Back in 2013, I opened my ‘Hitchhikers Guide to Identity’ talk with the following slide.
As an industry, we’ve come a long way since then. Multi-factor Authentication is mainstream, as is Paul Madsen’s t-shirt contest at CIS. Most companies are no longer debating whether their security can be entrusted to cloud-based solutions, as IDaaS solutions gain traction across all kinds of enterprises. SAML isn’t dead yet, and Blockchain is getting a lot of attention for reasons that are still fuzzy to me, but OpenID Connect and FIDO continue to evolve along paths that could have tremendous impact on the security landscape.
But despite all these gains, the internet is still broken (and I don’t mean that in a Kim Kardashian “break the internet” way). The internet still doesn’t have an identity layer, which means the security of the internet is still inverted – we have to let people/services/bots/x come inside our digital domains first and connect before we can attempt to verify who they are and whether they’re allowed to be there. This “connect, then authenticate” approach was workable in the old days, but the de-perimeterization of the enterprise in the cloud and mobile era has greatly expanded the attack surface, a fact that hackers exploit all the time, to great effect.
And let’s talk about that “authenticate” part. Consider this typical scenario: someone registering for an account to access an online service they need (could be banking, shopping, entertainment, anything). The first phase would be that person registering for access – in essence, establishing an identity with the service provider. This registration flow could be as simple as her registering with a social identity (at a recruitment site, for instance), or as hard as her providing multiple pieces of privileged information as part of a rigorous identity proofing process (at an online bank, for instance). At the end of either flow, her service-specific identity gets established along with some authentication credentials (often just a username and password; maybe a second factor added on if she’s lucky). Those credentials are then used to re-establish her connection with the service from that point on, no matter what device she uses, no matter when or where she connects from.
What that means is that after sending her through a strong identity proofing process (like in the banking example above), part of what came out of it is a weak authentication credential. The strength and rigor of those credentials have nothing at all to do with the strength and rigor of the process that was used to establish them. In other words, there is absolutely no correlation between the assurance of the identity and the assurance of the authentication. We simply cannot solve our security woes without addressing this mismatch.
These foundational problems are why phishing, man-in-the-middle and DNS manipulation attacks still defeat our security controls, despite all the advances we have made. We’ve been saying that “identity is the new perimeter” for a few years now, but have we really delivered on that? The opportunity to address these foundational gaps using some innovative approaches to identity-based security is why I am joining Uniken today.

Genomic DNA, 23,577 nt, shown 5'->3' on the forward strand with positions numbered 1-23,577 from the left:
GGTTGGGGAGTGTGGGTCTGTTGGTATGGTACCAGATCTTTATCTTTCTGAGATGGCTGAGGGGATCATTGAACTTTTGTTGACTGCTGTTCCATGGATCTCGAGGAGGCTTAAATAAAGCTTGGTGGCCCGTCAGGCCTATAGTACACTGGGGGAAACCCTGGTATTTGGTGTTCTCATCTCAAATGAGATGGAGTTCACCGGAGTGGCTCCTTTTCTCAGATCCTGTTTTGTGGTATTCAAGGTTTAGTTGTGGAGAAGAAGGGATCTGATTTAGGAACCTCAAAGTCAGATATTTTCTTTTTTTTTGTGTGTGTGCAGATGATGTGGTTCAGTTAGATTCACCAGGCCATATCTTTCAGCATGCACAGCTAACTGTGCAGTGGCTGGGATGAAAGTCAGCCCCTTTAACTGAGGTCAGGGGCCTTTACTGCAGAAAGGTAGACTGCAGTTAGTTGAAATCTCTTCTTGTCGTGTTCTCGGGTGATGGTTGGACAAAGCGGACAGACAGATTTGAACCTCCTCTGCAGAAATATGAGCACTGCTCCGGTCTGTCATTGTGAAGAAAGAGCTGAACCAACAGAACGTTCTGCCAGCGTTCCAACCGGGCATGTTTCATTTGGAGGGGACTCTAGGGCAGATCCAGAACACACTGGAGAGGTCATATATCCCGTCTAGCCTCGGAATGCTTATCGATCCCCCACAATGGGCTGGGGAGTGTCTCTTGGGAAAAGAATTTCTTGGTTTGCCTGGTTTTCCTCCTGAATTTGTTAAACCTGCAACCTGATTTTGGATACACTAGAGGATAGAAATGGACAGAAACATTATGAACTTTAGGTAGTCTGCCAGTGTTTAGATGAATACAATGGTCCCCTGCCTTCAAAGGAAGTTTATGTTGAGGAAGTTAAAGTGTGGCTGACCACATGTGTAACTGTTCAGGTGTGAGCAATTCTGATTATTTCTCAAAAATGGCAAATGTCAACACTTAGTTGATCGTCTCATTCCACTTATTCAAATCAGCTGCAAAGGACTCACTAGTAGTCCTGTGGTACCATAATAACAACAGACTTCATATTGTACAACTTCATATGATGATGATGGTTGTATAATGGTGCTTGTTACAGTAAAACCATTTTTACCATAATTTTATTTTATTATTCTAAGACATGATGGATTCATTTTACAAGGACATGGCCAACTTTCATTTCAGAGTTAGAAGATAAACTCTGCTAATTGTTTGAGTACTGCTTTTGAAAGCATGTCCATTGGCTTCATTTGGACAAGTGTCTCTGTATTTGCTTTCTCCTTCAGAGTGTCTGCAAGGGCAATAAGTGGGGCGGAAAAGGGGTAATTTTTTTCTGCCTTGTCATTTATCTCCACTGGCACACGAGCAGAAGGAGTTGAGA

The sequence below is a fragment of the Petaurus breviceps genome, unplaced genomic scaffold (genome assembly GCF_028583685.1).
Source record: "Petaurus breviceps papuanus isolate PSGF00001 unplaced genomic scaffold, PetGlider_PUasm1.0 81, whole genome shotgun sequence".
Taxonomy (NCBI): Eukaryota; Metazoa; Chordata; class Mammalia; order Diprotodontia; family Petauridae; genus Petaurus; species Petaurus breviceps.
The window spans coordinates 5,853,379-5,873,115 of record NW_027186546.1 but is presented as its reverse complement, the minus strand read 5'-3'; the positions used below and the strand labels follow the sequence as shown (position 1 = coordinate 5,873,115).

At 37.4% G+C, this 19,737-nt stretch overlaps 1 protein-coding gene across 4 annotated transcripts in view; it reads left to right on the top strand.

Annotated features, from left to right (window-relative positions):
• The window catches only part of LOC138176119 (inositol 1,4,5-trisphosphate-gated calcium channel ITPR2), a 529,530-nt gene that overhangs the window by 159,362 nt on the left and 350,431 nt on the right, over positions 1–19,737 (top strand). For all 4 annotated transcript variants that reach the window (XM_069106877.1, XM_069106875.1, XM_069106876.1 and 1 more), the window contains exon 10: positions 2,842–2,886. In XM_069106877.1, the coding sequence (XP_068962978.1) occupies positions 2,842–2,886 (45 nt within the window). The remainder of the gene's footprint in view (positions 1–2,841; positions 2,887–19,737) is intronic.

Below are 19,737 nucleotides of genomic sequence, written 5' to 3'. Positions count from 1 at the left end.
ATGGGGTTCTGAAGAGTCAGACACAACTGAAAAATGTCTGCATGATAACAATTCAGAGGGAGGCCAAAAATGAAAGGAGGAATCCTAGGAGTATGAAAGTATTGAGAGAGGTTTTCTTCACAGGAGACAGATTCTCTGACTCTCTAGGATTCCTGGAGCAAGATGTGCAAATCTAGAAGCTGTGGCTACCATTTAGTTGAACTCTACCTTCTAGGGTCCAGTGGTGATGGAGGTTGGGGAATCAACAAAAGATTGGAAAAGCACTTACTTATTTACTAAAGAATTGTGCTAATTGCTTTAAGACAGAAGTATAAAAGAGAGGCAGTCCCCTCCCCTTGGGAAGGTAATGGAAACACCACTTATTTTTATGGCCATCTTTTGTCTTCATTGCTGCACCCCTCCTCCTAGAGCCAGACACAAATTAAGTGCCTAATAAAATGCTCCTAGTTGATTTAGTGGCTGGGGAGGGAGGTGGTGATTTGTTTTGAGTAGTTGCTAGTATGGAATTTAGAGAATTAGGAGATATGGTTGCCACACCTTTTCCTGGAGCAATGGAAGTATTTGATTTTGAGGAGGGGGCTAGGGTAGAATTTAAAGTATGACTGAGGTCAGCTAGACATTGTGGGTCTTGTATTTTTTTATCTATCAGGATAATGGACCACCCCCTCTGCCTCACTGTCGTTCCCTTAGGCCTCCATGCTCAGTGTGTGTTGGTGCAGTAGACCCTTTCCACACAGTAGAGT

Uniken‘s core technology solves a problem we’ve had for a while – how to distribute encryption keys in a user-friendly and manageable way at massive scale – using some really cool math. Uniken’s product set uses that core technology to deliver solutions that address the foundational problems I described above by creating an identity-based perimeter at scale. This means we can secure your consumer-facing mobile apps using a strong identity that is unbreakably linked to the combination of person, device and app. That identity is used to secure the data at rest on the device and also create a mutually authenticated, secure (VPN-like) tunnel from the app to the service – all done without the user even knowing that it’s all happening behind the scenes. Stolen credentials are rendered harmless, the communication channel is impervious to man-in-the-middle attacks, and the user experience is simple and painless. Uniken’s unique approach to delivering the software defined perimeter built using identity allows your services to go dark, operating in a white-list mode where they only accept connections from authenticated identities. Services are therefore able to transition to an “authenticate, then connect” model, which is radically better as we’re now talking preventive security as opposed to detective security. Furthermore, the solution is privacy preserving because it doesn’t depend on user surveillance or data sharing with fraud networks. Those that know me will know how important that is to me.
Think of the possibilities this opens up to change the security game we’ve been playing, essentially with one hand tied behind our backs. That’s what is really exciting to me about this opportunity. For years I’ve been talking about how we could use identity to truly revolutionize the way we provide security to our customers and make it more human for people. Now, I get to drive that vision into products that can help make it a reality. It’s exciting, I can’t wait to get started, and I look forward to sharing more details about the technology, its benefits, and our vision with all of you in the coming weeks and months.
This is a Security Bloggers Network syndicated blog post authored by Nishant Kaushik. Read the original post at: Talking Identity | Nishant Kaushik's Look at the World of Identity Management